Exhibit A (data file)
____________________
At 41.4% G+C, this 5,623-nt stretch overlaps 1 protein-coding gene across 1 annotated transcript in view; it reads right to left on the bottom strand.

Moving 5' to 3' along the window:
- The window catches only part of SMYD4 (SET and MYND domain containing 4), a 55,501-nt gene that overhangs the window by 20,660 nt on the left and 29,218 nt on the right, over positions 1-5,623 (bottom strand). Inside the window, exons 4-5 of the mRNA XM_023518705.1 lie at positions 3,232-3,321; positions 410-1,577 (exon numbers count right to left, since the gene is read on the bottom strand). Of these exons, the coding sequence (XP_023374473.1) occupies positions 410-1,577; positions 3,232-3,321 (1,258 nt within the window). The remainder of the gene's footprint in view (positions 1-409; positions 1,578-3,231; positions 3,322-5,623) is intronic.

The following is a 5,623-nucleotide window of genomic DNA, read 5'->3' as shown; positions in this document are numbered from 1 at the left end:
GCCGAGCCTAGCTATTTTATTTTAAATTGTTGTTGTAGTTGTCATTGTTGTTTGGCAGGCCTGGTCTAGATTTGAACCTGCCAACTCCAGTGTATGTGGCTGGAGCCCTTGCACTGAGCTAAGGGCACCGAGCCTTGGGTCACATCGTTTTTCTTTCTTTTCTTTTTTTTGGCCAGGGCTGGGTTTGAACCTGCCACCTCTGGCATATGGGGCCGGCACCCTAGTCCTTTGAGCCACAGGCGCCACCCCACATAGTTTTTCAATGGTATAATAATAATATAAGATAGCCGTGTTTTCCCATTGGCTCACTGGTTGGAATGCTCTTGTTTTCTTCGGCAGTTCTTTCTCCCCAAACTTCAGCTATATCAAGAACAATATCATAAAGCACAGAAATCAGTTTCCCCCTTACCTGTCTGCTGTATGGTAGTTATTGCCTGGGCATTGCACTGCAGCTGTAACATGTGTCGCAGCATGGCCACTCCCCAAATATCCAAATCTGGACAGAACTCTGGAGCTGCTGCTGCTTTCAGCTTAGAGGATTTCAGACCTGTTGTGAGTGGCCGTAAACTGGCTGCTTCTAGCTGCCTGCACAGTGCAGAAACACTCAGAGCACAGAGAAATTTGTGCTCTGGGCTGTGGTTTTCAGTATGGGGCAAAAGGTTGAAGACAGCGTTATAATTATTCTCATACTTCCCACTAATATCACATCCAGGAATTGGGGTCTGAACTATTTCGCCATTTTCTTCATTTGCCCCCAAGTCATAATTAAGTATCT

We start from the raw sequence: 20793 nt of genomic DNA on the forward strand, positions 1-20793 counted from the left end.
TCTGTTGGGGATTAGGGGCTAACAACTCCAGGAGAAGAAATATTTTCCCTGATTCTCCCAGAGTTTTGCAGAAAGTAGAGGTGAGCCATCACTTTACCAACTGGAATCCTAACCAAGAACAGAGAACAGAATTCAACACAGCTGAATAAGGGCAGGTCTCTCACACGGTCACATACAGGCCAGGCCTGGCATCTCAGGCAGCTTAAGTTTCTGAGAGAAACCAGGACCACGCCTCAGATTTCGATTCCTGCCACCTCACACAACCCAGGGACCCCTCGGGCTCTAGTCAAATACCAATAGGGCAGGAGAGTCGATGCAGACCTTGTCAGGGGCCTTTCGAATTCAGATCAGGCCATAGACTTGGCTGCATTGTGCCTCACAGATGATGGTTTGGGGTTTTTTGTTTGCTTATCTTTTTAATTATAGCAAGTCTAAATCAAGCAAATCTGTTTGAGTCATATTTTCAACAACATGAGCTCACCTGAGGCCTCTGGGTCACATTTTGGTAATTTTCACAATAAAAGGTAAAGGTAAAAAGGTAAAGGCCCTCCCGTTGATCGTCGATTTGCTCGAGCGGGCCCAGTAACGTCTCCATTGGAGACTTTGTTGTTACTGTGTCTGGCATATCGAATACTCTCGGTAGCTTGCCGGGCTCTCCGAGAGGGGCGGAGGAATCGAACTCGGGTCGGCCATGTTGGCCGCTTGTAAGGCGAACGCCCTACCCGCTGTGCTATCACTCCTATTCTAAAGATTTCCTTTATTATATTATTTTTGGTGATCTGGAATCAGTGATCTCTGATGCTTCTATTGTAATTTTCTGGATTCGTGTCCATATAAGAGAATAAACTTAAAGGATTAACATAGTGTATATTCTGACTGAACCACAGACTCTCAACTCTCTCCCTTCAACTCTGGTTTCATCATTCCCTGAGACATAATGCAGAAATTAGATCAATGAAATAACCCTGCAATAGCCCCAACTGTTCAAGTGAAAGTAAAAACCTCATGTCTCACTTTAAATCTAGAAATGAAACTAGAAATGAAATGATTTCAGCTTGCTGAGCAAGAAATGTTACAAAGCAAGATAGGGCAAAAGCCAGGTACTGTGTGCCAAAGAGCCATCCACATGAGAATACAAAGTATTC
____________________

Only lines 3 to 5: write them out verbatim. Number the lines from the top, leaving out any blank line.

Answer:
- The window catches only part of SMYD4 (SET and MYND domain containing 4), a 55,501-nt gene that overhangs the window by 20,660 nt on the left and 29,218 nt on the right, over positions 1-5,623 (bottom strand). Inside the window, exons 4-5 of the mRNA XM_023518705.1 lie at positions 3,232-3,321; positions 410-1,577 (exon numbers count right to left, since the gene is read on the bottom strand). Of these exons, the coding sequence (XP_023374473.1) occupies positions 410-1,577; positions 3,232-3,321 (1,258 nt within the window). The remainder of the gene's footprint in view (positions 1-409; positions 1,578-3,231; positions 3,322-5,623) is intronic.

The following is a 5,623-nucleotide window of genomic DNA, read 5'->3' as shown; positions in this document are numbered from 1 at the left end:
GCCGAGCCTAGCTATTTTATTTTAAATTGTTGTTGTAGTTGTCATTGTTGTTTGGCAGGCCTGGTCTAGATTTGAACCTGCCAACTCCAGTGTATGTGGCTGGAGCCCTTGCACTGAGCTAAGGGCACCGAGCCTTGGGTCACATCGTTTTTCTTTCTTTTCTTTTTTTTGGCCAGGGCTGGGTTTGAACCTGCCACCTCTGGCATATGGGGCCGGCACCCTAGTCCTTTGAGCCACAGGCGCCACCCCACATAGTTTTTCAATGGTATAATAATAATATAAGATAGCCGTGTTTTCCCATTGGCTCACTGGTTGGAATGCTCTTGTTTTCTTCGGCAGTTCTTTCTCCCCAAACTTCAGCTATATCAAGAACAATATCATAAAGCACAGAAATCAGTTTCCCCCTTACCTGTCTGCTGTATGGTAGTTATTGCCTGGGCATTGCACTGCAGCTGTAACATGTGTCGCAGCATGGCCACTCCCCAAATATCCAAATCTGGACAGAACTCTGGAGCTGCTGCTGCTTTCAGCTTAGAGGATTTCAGACCTGTTGTGAGTGGCCGTAAACTGGCTGCTTCTAGCTGCCTGCACAGTGCAGAAACACTCAGAGCACAGAGAAATTTGTGCTCTGGGCTGTGGTTTTCAGTATGGGGCAAAAGGTTGAAGACAGCGTTATAATTATTCTCATACTTCCCACTAATATCACATCCAGGAATTGGGGTCTGAACTATTTCGCCATTTTCTTCATTTGCCCCCAAGTCATAATTAAGTATCT